Precise Q Values for Ultra-Low Energy and Highly Forbidden Beta Decays Using Penning Trap Mass Spectrometry

Grant Details


The study of extreme phenomena in the physical sciences has often provided new discoveries and insights. In this project the PI will investigate one extreme limit of radioactive decays: beta-decays that occur with very low energy. These decays are interesting because they can be used in experiments to determine the mass of the neutrino (the light, neutral particle that is also emitted in beta-decay) and because they require the development of a more detailed theoretical description of the effect of atomic electrons on the nuclear decay process. To date, only one ultra-low energy beta decay has been observed (that of Indium-115). There are many other potential candidates, but the atomic masses of the parent and daughter nuclei are not known precisely enough to determine whether the proposed decay can actually occur. In this project the PI will perform precision atomic mass measurements of low energy beta decay systems using Penning trap mass spectrometry. The technique involves confining ions with magnetic and electric fields and then measuring the ion cyclotron frequency in the trap; from which atomic mass can be determined. Experiments will take place at Michigan State University and at Central Michigan University (CMU), providing training in experimental nuclear physics techniques for undergraduate and Ph.D. students at CMU.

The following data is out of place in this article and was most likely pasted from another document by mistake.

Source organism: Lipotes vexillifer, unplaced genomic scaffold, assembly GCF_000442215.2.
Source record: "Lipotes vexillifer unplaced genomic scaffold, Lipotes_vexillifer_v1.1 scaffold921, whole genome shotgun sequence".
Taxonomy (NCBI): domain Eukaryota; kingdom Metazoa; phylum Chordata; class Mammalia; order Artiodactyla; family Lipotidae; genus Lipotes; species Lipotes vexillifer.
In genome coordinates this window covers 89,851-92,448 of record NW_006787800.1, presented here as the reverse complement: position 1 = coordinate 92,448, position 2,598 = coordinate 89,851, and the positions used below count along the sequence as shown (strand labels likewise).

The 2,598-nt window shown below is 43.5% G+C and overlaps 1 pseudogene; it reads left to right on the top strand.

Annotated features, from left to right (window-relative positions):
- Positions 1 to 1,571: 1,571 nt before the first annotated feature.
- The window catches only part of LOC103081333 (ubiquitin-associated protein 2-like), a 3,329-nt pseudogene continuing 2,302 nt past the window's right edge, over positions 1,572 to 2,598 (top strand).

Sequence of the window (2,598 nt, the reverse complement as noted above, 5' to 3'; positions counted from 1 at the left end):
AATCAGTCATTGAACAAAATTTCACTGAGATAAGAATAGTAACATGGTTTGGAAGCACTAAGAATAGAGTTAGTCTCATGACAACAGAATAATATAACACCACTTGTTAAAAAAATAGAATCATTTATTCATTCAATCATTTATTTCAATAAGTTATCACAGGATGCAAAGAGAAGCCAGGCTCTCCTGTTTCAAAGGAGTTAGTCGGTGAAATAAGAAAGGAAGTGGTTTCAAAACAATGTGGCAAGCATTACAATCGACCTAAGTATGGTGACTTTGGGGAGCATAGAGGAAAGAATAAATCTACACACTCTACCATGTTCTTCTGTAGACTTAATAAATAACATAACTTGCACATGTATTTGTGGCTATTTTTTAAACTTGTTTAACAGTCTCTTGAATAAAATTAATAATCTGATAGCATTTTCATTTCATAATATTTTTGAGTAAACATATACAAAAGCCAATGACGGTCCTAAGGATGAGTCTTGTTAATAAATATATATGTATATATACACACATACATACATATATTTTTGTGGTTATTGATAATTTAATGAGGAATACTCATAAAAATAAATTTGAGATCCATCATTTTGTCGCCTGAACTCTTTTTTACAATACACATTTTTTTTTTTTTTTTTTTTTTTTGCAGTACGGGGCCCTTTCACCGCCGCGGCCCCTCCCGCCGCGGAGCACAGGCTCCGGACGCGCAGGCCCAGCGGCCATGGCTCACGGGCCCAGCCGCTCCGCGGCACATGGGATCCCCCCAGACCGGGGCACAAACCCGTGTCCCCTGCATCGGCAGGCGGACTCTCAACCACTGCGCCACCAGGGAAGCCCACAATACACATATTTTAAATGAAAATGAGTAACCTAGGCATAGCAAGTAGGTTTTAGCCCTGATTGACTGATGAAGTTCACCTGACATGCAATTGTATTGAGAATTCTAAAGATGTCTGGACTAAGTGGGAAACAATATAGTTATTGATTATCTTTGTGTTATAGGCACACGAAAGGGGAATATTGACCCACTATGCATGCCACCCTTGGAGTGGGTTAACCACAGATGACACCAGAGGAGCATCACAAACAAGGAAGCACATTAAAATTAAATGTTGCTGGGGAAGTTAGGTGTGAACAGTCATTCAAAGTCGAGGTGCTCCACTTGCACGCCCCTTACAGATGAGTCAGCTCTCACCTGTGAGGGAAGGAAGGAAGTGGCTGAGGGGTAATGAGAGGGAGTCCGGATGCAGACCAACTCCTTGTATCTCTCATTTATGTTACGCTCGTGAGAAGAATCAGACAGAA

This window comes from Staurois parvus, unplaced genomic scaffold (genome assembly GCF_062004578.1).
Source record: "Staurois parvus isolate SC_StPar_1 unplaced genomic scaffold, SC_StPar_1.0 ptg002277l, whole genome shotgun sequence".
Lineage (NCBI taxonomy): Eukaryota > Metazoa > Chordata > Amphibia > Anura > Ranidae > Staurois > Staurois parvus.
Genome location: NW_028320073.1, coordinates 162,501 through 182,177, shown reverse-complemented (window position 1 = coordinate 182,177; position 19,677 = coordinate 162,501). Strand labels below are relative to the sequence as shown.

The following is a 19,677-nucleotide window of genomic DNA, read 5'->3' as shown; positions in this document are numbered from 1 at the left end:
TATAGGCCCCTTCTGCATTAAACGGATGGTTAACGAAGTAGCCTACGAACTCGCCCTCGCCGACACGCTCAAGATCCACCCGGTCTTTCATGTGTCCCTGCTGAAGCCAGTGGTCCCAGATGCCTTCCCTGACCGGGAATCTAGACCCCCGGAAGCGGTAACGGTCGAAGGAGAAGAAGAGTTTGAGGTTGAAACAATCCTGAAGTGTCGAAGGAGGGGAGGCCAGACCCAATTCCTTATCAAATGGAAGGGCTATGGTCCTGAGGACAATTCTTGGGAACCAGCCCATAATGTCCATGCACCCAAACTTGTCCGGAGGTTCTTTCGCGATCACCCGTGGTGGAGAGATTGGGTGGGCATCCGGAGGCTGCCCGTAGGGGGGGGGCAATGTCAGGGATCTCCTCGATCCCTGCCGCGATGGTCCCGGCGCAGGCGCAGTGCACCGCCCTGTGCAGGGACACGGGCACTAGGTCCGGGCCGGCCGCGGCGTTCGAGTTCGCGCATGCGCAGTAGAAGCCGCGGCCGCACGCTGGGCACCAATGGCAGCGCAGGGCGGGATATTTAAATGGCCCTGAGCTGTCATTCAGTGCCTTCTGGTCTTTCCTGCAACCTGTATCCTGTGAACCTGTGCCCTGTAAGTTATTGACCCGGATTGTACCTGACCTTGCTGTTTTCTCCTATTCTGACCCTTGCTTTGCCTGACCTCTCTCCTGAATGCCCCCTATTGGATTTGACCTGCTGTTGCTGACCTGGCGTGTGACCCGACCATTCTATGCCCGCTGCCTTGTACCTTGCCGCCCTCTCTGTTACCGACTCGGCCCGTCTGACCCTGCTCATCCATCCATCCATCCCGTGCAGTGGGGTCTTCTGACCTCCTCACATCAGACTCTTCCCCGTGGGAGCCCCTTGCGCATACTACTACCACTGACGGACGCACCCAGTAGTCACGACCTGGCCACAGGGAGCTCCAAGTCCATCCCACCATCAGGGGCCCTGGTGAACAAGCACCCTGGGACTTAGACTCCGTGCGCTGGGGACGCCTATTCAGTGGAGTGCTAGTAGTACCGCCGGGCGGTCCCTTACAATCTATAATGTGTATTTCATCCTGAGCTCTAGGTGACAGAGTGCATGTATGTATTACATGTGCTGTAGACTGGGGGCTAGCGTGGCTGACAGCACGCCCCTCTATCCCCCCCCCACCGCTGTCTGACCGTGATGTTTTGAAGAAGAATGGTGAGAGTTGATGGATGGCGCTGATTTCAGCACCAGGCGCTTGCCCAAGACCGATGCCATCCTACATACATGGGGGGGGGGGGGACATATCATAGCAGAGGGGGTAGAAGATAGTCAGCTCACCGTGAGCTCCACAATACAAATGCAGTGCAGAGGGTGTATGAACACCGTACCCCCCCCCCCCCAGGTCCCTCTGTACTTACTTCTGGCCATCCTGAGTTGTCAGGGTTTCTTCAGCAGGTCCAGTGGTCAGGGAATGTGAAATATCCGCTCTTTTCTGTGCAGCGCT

Weak decay processes such as nuclear beta-decay have provided significant contributions to our understanding of nuclear, atomic and particle physics. They continue to be of interest to aid our understanding of astrophysical processes, nuclear structure, fundamental symmetries, and properties of the neutrino. Very rare weak decay processes, such as highly forbidden, ultra-low Q value, and double-beta decays are important for investigating the particle nature and mass scale of the neutrino, modelling and understanding the background in very low count rate experiments, and for testing theoretical descriptions of nuclear beta-decay. In the proposed work, the PI will perform precise measurements of Q values for potential ultra-low energy beta-decay systems using LEBIT at the Facility for Rare Isotope Beams (FRIB). The decays of interest occur between the ground state of the parent nuclide and an excited state in the daughter with an energy of

This award reflects NSF's statutory mission and has been deemed worthy of support through evaluation using the Foundation's intellectual merit and broader impacts review criteria.

Effective start/end date09/1/2108/31/24


  • National Science Foundation: $90,000.00
  • National Science Foundation: $90,000.00


Explore the research topics touched on by this project. These labels are generated based on the underlying awards/grants. Together they form a unique fingerprint.